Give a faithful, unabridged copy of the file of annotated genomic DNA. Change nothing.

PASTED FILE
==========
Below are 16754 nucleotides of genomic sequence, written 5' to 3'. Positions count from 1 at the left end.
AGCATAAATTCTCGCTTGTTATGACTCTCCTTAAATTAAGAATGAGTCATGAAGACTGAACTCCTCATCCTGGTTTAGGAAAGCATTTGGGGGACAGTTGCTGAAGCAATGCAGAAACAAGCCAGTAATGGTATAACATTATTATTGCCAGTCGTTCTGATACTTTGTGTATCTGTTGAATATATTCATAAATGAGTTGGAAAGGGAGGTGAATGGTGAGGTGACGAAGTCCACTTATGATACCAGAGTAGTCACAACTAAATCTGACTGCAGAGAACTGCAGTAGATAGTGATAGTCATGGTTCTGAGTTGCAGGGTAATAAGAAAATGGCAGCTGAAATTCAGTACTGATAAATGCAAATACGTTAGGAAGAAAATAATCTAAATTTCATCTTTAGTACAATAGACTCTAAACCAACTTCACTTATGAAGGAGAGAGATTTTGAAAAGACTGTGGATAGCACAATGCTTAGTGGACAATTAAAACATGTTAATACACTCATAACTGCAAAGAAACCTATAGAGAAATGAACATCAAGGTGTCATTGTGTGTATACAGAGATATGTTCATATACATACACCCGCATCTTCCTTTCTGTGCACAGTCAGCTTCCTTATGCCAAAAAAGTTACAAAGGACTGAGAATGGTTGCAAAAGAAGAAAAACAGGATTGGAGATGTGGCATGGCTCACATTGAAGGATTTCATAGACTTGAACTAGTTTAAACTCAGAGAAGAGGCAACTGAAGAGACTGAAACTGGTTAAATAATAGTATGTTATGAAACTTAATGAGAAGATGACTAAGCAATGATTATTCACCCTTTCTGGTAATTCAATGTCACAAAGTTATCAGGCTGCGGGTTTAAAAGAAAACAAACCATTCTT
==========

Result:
Below are 16754 nucleotides of genomic sequence, written 5' to 3'. Positions count from 1 at the left end.
AGCATAAATTCTCGCTTGTTATGACTCTCCTTAAATTAAGAATGAGTCATGAAGACTGAACTCCTCATCCTGGTTTAGGAAAGCATTTGGGGGACAGTTGCTGAAGCAATGCAGAAACAAGCCAGTAATGGTATAACATTATTATTGCCAGTCGTTCTGATACTTTGTGTATCTGTTGAATATATTCATAAATGAGTTGGAAAGGGAGGTGAATGGTGAGGTGACGAAGTCCACTTATGATACCAGAGTAGTCACAACTAAATCTGACTGCAGAGAACTGCAGTAGATAGTGATAGTCATGGTTCTGAGTTGCAGGGTAATAAGAAAATGGCAGCTGAAATTCAGTACTGATAAATGCAAATACGTTAGGAAGAAAATAATCTAAATTTCATCTTTAGTACAATAGACTCTAAACCAACTTCACTTATGAAGGAGAGAGATTTTGAAAAGACTGTGGATAGCACAATGCTTAGTGGACAATTAAAACATGTTAATACACTCATAACTGCAAAGAAACCTATAGAGAAATGAACATCAAGGTGTCATTGTGTGTATACAGAGATATGTTCATATACATACACCCGCATCTTCCTTTCTGTGCACAGTCAGCTTCCTTATGCCAAAAAAGTTACAAAGGACTGAGAATGGTTGCAAAAGAAGAAAAACAGGATTGGAGATGTGGCATGGCTCACATTGAAGGATTTCATAGACTTGAACTAGTTTAAACTCAGAGAAGAGGCAACTGAAGAGACTGAAACTGGTTAAATAATAGTATGTTATGAAACTTAATGAGAAGATGACTAAGCAATGATTATTCACCCTTTCTGGTAATTCAATGTCACAAAGTTATCAGGCTGCGGGTTTAAAAGAAAACAAACCATTCTT